Also, CodeIgniter is being split into two branches: Core and Reactor. Core will be a slowly-updated branch that EllisLab will use for their products (e.g. ExpressionEngine), freeing up the primary community-driven Reactor branch to be more quickly developed.

CodeIgniter 2.0.0 Released [CodeIgniter]

Rolling Your Own PHP Framework

Fuel Your Coding has a three-part series worth checking out. It covers how to build your own lightweight PHP framework for your projects.

There are quite a few php frameworks out there. Some huge, some small; Some useful, some not. I often hear developers, even myself, complain about frameworks in php not having or not doing something the way they/we want it too. So my solution? Roll your own framework! This series of articles is going to give you a brief and quick intro on how to do just that. We are going to cover url routing, basic database connection, basic templating and basic rewrite rules for Apache. What we will not cover is ORM development, advanced routing and installation of LAMP (Linux, Apache, MySQL, PHP). Also error checking will be next to none as this is just an example.

It’s a neat tutorial, and in the end you’ll have something useful: an organized basis for future PHP projects. You have an underlying structure that will help you get into building your next application sooner.

Are Premium WordPress Themes Going Out of Style?

There has been some interesting discussion about WPblogger about premium WordPress themes. The author of the original post says “Premium WordPress Themes are Dead.”

Ben Cook suggests that people aren’t really interested in buying an individual theme so much as a highly configurable theme that acts more like a framework. A foundation that they can build upon, tweaking it to look how they want through a backend menu. Essentially, Thesis.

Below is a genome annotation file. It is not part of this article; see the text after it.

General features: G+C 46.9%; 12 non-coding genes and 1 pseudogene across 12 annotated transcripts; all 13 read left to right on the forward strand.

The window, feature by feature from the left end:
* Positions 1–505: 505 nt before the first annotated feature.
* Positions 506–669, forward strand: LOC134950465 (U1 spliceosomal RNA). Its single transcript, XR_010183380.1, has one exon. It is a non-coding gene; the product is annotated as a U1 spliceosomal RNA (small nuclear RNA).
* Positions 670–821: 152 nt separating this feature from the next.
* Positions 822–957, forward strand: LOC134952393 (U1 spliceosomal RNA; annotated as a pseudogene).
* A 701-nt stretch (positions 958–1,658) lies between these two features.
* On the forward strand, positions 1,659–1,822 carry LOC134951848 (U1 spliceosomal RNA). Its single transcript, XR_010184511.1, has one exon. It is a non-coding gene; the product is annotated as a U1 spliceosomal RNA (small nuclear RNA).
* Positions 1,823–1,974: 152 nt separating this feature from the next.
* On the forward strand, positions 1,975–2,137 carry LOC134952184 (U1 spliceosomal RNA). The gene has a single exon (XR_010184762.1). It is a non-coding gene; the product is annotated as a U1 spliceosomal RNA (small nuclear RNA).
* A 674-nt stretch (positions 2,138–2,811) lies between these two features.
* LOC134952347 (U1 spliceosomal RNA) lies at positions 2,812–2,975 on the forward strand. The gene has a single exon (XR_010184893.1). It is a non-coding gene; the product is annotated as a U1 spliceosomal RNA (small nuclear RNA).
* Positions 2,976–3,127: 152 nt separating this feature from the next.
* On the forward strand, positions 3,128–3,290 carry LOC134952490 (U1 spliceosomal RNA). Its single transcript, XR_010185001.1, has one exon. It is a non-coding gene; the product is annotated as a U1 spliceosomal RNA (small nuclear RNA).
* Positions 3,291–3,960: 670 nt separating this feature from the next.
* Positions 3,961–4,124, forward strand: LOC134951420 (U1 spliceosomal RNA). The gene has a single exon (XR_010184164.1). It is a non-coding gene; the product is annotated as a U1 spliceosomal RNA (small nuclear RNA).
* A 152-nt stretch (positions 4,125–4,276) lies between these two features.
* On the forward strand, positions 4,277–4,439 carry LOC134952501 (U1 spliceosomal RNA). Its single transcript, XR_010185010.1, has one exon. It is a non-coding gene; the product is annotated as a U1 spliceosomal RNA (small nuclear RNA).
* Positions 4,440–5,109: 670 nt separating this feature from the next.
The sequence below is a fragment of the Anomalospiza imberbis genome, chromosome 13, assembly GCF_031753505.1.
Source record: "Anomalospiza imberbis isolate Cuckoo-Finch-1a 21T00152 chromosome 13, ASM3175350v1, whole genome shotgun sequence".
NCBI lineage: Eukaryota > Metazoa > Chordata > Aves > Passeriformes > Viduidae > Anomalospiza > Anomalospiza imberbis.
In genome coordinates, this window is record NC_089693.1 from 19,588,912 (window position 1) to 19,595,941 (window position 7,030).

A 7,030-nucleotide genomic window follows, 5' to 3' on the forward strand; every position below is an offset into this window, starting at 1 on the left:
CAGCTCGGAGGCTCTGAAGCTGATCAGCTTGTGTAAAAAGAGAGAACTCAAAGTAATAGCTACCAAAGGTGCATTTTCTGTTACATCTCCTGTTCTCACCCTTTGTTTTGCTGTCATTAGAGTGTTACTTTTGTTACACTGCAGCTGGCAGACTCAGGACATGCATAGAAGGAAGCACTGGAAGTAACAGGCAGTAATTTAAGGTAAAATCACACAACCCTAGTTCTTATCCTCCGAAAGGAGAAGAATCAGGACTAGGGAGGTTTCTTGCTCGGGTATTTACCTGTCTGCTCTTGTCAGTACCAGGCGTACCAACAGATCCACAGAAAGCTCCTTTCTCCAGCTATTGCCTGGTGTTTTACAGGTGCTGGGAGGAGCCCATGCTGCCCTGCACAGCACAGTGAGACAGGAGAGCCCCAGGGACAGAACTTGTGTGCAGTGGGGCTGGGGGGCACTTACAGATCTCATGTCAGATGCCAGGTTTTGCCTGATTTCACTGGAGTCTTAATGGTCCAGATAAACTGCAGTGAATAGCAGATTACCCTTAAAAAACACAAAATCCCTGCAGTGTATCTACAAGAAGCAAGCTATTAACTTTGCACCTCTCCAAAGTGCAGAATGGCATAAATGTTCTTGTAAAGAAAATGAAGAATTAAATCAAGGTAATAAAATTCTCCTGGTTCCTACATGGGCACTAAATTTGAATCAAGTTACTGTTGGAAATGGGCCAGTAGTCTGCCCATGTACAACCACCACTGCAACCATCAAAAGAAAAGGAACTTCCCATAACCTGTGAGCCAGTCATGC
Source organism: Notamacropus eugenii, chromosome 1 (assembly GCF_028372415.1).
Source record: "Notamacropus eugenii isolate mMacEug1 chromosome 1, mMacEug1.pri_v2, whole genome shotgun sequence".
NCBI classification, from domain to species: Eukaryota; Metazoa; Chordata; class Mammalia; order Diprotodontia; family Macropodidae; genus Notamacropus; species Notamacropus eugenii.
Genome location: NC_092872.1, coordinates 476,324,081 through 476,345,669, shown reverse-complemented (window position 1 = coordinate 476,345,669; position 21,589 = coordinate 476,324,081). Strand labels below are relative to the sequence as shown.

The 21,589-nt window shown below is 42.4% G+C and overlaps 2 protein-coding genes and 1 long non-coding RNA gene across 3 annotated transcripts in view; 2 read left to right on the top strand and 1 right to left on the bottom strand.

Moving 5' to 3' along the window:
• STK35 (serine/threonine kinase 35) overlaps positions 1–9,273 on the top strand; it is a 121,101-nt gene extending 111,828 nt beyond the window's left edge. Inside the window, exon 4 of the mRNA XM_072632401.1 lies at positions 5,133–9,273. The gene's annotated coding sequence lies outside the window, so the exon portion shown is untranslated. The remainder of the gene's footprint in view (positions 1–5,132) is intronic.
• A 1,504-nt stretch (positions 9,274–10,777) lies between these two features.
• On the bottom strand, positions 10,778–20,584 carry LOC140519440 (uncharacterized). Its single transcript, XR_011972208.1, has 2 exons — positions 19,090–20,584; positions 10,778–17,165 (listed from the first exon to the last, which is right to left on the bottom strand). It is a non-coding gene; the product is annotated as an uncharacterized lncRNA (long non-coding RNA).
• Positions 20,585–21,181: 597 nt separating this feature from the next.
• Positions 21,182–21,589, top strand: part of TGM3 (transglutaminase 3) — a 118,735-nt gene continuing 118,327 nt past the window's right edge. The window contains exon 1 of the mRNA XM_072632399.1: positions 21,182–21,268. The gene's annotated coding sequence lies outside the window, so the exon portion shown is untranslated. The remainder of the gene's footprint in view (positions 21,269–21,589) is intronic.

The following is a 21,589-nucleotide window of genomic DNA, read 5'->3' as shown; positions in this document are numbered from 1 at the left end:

Sure it’s nice that companies like iThemes keep turning out new themes, but they’re fighting a losing battle.

People don’t want to purchase a different theme for every new site they create or every time they want to redesign their site. We want a framework that allows us to make a vast array of design changes as quickly and easily as possible.

Personally, I don’t believe this to be the case. I’m not really a Thesis fan myself, preferring to build my sites’ themes “the real way.” I think people still want to buy themes for the design, not just for a tweakable platform. That’s not to say people don’t want customization, far from it. WooThemes is a prime example. Their themes are primarily design-oriented, but they have plenty of customization options in the backend, albeit less than Thesis. I believe that the two points will converge in the future, bringing more and more customization options to more design-oriented themes.